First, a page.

Last week, in a two-to-one decision, the United States Court of Appeals for the District of Columbia Circuit held that courts may oversee conditions at Guantanamo as part of a habeas corpus lawsuit. The ruling overturned two lower court decisions that judges could not oversee these types of matters. However, the Court refused to grant the prisoners’ request for an injunction blocking the government from force-feeding them and further ruled that inmates on a hunger strike could be force-fed.
Petitioners, who had already sought and were denied release via a writ of habeas corpus, moved in those habeas actions for a preliminary injunction preventing the government from force-feeding them. Two separate district judges had already denied their requests, because they concluded that the Military Commissions Act (MCA), passed by Congress in 2006, stripped federal courts of jurisdiction to consider such challenges brought by Guantanamo detainees. The detainees appealed to the D.C. Circuit.
What is habeas corpus?
Habeas Corpus is a Latin term, which requires a person under arrest to be brought before a judge or into court. A writ of habeas corpus is a summons that has the force of a court order, which is addressed to the custodian (usually a prison official). The writ demands that a prisoner be taken before a court, and that the custodian present proof of authority. This allows courts to determine whether the custodian has lawful authority to detain the prisoner. This is important because the first issue the D.C. Circuit Court decided turned on whether the claims the prisoners were bringing were habeas actions.
How does habeas corpus operate in relation to inmates at Guantanamo?
In 2004, in a case known as Rasul v. Bush, the Supreme Court held that the District Court had jurisdiction to hear claims of Guantanamo detainees. It explained that the federal habeas corpus statute extended to those detained at Guantanamo, which, for the purposes of this statute, was “within ‘the territorial jurisdiction’ of the United States.” The Court further concluded that the detainees were entitled to “the privilege of litigation in U.S. courts.”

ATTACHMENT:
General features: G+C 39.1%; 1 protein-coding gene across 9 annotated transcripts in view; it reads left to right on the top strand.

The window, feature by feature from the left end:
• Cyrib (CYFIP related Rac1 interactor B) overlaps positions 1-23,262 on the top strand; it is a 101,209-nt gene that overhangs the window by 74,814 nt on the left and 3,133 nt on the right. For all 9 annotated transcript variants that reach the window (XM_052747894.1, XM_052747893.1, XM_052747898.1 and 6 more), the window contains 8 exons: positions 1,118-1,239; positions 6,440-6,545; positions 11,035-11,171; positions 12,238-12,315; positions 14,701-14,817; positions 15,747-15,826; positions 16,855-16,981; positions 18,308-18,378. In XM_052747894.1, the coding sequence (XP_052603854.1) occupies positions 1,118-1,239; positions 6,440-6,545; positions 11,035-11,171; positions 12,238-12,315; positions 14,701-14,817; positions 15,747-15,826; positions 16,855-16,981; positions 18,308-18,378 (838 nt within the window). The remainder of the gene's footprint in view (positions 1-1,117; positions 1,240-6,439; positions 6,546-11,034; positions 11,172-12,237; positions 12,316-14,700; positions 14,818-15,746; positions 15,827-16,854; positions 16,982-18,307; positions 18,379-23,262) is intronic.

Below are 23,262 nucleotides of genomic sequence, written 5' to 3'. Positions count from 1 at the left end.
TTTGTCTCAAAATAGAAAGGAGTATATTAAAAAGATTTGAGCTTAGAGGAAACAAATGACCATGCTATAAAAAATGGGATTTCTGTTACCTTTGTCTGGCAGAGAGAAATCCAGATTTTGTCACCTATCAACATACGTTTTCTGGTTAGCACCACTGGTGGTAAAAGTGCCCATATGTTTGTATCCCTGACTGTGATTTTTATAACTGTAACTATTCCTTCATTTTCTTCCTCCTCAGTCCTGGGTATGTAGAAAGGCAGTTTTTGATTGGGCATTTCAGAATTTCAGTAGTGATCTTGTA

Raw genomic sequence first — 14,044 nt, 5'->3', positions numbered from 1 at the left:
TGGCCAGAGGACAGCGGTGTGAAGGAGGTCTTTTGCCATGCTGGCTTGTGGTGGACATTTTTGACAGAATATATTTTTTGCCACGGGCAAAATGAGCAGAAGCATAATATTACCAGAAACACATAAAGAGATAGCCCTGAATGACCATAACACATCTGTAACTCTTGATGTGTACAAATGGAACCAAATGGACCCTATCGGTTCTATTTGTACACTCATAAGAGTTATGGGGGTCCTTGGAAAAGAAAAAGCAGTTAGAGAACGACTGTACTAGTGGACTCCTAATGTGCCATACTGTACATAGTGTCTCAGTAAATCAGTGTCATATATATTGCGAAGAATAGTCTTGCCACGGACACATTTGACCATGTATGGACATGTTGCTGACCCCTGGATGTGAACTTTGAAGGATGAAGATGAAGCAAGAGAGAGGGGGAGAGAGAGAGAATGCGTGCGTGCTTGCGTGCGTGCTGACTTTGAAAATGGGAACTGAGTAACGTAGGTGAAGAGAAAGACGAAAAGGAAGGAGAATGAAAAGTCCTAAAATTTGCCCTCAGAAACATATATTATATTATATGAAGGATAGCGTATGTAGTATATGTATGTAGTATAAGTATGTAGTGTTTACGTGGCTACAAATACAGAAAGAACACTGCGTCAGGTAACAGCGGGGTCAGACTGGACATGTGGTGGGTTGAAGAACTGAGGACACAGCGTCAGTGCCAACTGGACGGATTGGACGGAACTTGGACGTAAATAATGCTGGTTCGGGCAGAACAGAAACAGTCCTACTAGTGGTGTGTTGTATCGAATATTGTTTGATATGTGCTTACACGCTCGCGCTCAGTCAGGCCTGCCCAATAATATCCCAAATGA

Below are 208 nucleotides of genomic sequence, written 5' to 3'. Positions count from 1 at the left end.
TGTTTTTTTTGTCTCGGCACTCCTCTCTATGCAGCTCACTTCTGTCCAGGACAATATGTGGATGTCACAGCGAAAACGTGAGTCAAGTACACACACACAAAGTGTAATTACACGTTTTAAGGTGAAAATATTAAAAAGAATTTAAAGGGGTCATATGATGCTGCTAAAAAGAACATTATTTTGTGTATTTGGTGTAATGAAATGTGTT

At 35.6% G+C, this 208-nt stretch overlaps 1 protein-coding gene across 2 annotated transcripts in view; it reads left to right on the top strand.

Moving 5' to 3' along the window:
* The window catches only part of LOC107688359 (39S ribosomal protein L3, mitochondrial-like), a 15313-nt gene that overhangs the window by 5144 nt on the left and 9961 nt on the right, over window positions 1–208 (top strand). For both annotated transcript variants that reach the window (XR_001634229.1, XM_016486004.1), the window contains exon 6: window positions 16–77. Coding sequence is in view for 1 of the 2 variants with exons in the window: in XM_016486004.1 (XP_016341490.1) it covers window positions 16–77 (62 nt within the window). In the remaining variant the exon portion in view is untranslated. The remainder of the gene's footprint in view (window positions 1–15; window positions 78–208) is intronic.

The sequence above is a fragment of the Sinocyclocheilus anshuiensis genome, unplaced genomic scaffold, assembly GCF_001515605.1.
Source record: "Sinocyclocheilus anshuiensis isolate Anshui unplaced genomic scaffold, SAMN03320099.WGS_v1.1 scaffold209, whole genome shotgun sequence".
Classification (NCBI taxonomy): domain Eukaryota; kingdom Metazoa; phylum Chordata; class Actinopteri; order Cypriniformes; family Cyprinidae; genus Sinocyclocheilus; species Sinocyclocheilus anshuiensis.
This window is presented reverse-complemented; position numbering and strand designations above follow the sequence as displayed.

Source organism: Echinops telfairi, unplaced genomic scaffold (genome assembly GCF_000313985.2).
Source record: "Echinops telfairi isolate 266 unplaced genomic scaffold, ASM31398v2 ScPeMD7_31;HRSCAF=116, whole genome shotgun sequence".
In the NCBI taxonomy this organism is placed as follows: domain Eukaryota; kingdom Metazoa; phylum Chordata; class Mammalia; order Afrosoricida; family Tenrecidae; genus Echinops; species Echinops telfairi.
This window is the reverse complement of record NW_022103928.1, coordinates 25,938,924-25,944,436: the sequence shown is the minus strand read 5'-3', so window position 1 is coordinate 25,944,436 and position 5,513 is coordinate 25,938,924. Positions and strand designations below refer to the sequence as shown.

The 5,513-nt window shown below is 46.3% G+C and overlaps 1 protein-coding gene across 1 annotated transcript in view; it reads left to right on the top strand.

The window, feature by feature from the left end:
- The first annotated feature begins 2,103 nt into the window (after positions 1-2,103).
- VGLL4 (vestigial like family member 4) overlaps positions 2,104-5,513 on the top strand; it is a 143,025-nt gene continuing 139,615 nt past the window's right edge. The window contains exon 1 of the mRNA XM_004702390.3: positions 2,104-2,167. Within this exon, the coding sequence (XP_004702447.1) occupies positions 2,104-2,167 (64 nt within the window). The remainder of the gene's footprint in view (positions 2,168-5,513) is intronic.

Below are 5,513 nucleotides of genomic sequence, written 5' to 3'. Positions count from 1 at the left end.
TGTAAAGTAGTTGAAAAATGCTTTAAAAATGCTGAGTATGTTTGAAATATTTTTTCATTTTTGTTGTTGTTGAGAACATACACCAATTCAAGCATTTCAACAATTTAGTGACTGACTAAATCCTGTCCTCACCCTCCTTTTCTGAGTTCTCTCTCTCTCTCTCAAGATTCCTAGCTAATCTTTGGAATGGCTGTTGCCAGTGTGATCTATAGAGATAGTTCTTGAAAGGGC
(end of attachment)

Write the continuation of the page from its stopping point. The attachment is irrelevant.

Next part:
Shortly thereafter, Congress passed the Detainee Treatment Act of 2005 (DTA), which contained a provision designed to work around Rasul v. Bush and strip federal courts of jurisdiction over Guantanamo detainees’ claims. However, in a case known as Hamdan v. Rumsfeld, the Supreme Court held that this provision could not apply retroactively to cases pending at the time the DTA was enacted. Congress responded by passing the MCA – Military Commissions Act (the law at issue in his case).
Passage of the MCA required the Supreme Court to confront the constitutional question it had previously avoided: May Congress eliminate federal habeas jurisdiction for prisoners at Guantanamo without complying with the requirements of the Suspension Clause?
The Suspensions Clause is a provision in Article One, Section 9 of the Constitution, which demands that “The privilege of the writ of habeas corpus shall not be suspended, unless when in cases of rebellion or invasion the public safety may require it.”